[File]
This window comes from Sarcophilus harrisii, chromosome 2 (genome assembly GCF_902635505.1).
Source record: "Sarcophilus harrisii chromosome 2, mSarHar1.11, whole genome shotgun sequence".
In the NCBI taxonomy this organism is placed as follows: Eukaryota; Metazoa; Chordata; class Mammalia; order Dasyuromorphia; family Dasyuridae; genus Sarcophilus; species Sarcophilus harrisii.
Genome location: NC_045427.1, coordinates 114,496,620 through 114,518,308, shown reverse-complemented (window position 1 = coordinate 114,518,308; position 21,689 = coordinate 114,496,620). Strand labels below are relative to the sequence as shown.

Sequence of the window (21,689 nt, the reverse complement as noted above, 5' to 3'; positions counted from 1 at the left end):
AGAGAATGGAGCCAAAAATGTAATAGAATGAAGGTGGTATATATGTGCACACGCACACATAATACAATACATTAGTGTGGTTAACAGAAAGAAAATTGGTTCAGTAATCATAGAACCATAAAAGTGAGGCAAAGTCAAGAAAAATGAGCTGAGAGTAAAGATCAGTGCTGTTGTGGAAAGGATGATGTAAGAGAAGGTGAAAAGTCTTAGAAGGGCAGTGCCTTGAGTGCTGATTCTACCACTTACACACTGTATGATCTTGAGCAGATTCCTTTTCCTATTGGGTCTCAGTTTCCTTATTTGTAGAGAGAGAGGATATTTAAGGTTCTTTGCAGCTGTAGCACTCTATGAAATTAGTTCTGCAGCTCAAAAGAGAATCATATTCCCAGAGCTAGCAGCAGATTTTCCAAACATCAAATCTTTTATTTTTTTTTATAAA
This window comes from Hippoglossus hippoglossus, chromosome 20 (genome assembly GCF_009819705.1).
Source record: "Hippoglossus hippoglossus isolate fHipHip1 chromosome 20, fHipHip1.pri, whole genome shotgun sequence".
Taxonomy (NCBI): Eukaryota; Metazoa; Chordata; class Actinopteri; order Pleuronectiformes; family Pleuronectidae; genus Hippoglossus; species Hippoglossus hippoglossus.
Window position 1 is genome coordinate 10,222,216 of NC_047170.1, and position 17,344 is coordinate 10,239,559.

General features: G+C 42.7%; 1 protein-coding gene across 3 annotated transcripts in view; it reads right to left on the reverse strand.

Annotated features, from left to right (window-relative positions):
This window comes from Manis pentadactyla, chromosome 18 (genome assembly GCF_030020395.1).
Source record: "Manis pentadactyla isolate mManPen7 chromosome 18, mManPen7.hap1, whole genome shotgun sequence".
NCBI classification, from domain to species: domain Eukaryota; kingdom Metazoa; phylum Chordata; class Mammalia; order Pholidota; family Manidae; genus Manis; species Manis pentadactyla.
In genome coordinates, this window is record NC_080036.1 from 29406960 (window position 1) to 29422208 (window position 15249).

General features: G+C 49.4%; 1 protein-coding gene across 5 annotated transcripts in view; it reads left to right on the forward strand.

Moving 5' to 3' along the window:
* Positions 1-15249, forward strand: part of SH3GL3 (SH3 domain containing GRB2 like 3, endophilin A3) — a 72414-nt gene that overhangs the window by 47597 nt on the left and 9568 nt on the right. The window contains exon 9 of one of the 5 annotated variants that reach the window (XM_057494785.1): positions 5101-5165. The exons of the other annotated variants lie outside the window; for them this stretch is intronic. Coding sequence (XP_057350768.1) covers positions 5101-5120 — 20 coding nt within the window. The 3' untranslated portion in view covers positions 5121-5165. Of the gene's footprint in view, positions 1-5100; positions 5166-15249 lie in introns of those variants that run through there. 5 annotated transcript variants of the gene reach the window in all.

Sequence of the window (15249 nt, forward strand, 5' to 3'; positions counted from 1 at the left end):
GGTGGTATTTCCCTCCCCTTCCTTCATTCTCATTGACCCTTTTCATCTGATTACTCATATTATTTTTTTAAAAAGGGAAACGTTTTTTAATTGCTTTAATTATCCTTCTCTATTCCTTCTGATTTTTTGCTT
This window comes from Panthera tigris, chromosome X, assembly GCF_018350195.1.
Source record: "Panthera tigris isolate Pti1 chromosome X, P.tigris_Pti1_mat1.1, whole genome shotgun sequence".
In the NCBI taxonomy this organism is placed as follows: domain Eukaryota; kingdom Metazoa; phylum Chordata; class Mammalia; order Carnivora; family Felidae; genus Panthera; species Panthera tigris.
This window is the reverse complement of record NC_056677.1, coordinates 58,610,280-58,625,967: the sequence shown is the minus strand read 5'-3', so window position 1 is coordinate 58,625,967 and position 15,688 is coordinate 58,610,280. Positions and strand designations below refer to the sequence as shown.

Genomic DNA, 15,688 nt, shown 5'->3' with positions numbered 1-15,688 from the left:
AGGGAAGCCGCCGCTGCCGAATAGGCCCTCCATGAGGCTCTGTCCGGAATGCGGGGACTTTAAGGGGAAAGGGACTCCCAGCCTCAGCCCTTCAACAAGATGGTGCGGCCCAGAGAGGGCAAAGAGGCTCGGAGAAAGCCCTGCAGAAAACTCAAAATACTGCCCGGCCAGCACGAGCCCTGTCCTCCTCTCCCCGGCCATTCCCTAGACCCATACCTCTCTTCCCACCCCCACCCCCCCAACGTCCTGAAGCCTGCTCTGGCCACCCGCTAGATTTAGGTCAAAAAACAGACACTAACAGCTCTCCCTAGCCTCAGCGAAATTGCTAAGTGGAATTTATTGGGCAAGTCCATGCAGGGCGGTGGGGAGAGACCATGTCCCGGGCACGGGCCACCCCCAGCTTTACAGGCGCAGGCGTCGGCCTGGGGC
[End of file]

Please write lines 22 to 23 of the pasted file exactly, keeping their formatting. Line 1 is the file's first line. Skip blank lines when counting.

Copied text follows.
This window comes from Panthera tigris, chromosome X, assembly GCF_018350195.1.
Source record: "Panthera tigris isolate Pti1 chromosome X, P.tigris_Pti1_mat1.1, whole genome shotgun sequence".